Friday, February 25, 2011

Informal Draft Paper on Criteria/Parameters by the Chair of the Preparatory Committee for an ATT: Good basis for discussion or cheap hamburger?

Ambassador Moritan, the Chair of the Preparatory Committee, has circulated his informal draft papers, which are expected to serve as the basis for discussions at the Second PrepCom for an ATT, which opens on Monday 28 February. At first sight, there is much to commend the draft, which covers a broad range of activities and conventional weapons, and lays down valuable criteria for determining the legality of any proposed transfer of arms. Ultimately, however, one is left with the impression that this is really a cheap hamburger: it looks good in the photo, but when you taste it, there's actually no meat in it.

First and foremost, the paper on criteria/parameters has a critical flaw. It starts by requiring States to evaluate on a case-by-case basis the decision whether or not to authorise a transfer of arms. So far, so OK. But it then provides that: "States should, as appropriate, take into consideration [the] following criteria." This introductory phrase appears to deprive the criteria laid out in the remainder of the provision of all objective force.

First, the use of the word "should" (as opposed to "shall") already shows that this is not an absolute obligation being proposed.

Second, who determines whether or not it is appropriate? The State? Is this an absolute discretion?

Third, and most serious of all, even this light hortatory language is rendered almost meaningless by the phrase "take into consideration". This means that all of the following criteria, however unequivocally they are phrased, are only to be "taken into consideration". Even a Security Council Chapter VII decision that is binding on every UN member State? The provision as a whole only becomes meaningful if this second sentence is deleted.

The criteria proposed are generally helpful. Section A (International Obligations of a State) merely repeats, in rather weak drafting language, that a State must respect the UN Charter law and its treaty and customary international law obligations.

Section B (Potential consequences of the arms transfer on internal, regional and international peace) introduces another subjective element whereby the substantial risk of misuse preventing a transfer must be "in the view of the potential transferring State", thereby further weakening the text.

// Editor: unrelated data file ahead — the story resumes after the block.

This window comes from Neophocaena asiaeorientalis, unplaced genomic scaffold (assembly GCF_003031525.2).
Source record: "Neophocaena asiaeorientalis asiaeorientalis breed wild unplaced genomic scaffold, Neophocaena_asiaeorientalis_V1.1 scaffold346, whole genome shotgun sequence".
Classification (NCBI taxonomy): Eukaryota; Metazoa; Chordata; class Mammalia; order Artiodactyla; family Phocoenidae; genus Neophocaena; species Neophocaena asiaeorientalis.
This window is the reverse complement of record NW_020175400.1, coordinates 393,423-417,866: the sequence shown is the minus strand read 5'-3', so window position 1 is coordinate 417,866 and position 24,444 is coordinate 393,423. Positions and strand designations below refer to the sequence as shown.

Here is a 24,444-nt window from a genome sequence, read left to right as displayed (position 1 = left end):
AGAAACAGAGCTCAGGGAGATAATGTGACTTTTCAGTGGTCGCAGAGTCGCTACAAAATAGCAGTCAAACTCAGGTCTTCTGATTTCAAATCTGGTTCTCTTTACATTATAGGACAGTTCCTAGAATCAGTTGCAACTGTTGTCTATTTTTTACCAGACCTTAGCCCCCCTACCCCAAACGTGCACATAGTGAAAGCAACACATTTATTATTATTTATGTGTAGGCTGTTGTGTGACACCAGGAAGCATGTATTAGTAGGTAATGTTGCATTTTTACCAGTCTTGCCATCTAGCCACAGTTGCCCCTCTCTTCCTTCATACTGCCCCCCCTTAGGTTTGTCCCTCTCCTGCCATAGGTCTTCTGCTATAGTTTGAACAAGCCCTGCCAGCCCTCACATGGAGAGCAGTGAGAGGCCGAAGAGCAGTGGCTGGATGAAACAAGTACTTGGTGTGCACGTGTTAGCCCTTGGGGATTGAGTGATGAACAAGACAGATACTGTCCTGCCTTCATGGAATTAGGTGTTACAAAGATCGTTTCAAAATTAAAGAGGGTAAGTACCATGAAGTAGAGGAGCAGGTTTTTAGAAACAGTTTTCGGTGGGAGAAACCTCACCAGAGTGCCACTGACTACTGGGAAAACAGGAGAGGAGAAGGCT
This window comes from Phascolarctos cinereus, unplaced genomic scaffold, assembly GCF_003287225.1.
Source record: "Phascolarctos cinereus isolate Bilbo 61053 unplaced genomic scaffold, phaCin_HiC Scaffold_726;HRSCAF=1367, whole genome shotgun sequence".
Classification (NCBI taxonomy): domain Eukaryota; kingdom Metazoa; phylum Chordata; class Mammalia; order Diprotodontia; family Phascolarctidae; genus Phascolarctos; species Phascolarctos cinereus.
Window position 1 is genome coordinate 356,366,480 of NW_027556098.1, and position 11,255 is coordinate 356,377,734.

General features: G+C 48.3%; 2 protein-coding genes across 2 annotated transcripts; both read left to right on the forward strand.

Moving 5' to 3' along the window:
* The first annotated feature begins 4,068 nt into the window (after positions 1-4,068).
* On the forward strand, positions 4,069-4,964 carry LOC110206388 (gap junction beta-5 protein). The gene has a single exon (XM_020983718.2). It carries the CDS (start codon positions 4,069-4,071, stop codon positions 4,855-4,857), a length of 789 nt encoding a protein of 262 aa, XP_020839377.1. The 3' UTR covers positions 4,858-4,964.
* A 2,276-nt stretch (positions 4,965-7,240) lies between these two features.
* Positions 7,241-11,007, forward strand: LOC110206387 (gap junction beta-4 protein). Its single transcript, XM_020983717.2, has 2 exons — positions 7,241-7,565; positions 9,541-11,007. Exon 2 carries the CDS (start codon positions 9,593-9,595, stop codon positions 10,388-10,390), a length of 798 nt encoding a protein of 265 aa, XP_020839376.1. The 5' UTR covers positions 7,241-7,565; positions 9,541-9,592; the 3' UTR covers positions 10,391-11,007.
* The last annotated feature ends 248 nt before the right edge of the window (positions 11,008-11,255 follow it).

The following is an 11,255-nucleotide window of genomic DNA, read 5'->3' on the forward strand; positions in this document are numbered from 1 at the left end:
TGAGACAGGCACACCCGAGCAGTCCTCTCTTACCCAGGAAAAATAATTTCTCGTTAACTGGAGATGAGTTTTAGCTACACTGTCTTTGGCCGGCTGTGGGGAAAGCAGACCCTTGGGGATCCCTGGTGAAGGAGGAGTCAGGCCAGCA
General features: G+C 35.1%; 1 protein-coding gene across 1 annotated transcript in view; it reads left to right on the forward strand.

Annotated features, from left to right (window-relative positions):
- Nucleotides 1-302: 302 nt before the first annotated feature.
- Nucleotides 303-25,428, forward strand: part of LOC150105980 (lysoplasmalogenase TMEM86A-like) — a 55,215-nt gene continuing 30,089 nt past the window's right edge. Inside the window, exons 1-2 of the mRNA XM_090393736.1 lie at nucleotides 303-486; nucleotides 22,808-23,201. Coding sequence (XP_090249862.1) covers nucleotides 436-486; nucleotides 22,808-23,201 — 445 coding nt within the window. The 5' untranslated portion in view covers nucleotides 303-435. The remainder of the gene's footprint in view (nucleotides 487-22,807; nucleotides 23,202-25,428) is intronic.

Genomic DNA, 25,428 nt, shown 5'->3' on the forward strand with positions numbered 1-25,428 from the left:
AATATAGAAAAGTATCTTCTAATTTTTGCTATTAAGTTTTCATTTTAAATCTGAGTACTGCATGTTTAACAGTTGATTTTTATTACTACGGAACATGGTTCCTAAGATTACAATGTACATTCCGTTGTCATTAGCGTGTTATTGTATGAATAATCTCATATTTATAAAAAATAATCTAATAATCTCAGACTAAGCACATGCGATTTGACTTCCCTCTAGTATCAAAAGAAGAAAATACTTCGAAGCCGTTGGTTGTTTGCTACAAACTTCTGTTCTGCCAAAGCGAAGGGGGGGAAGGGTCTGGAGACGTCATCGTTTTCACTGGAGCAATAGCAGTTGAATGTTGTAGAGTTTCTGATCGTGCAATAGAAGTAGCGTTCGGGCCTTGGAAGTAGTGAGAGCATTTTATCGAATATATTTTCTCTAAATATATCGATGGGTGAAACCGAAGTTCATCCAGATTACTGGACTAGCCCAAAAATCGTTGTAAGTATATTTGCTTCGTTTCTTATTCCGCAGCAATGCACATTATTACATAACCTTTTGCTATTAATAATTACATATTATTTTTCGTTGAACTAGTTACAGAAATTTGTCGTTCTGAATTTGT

The relevant provision on IHL and IHRsL suggests that a potential violation must be both of international humanitarian law and of international human rights law, which will certainly not be the case outside of an armed conflict. The "and" should become "or".

Section C (Consideration of the illegal use of the transferred) includes, with respect to genocide or crimes against humanity, a substantial risk that they would "likely be used" whereas all other criteria refer only to a substantial risk that they would "be used".
Section C 3. The wording of "any other crimes of international" should be clarifiied to identify which crimes  are being referred to.
Section C 4. The phrase "Be used to perpetrate acts of terror" should be clarified to identify which entity can perpetrate acts of terror (states as well as non-state actors?) and based on which parameters.

Finally, the criteria dealing with diversion refers to "unauthorised end users" without defining whether this means any individual or entity other than the stated end user on the relevant certificate.


  1. can i have a copy of the draft of ATT?
    i'm a law school student from indonesia ,.
    i think it's an interesting to discus it with my friends..
    would you give me the text?

  2. You may find the draft papers here

    however, this is an informal proposal made by the Chair, we are still at early stage of negotiations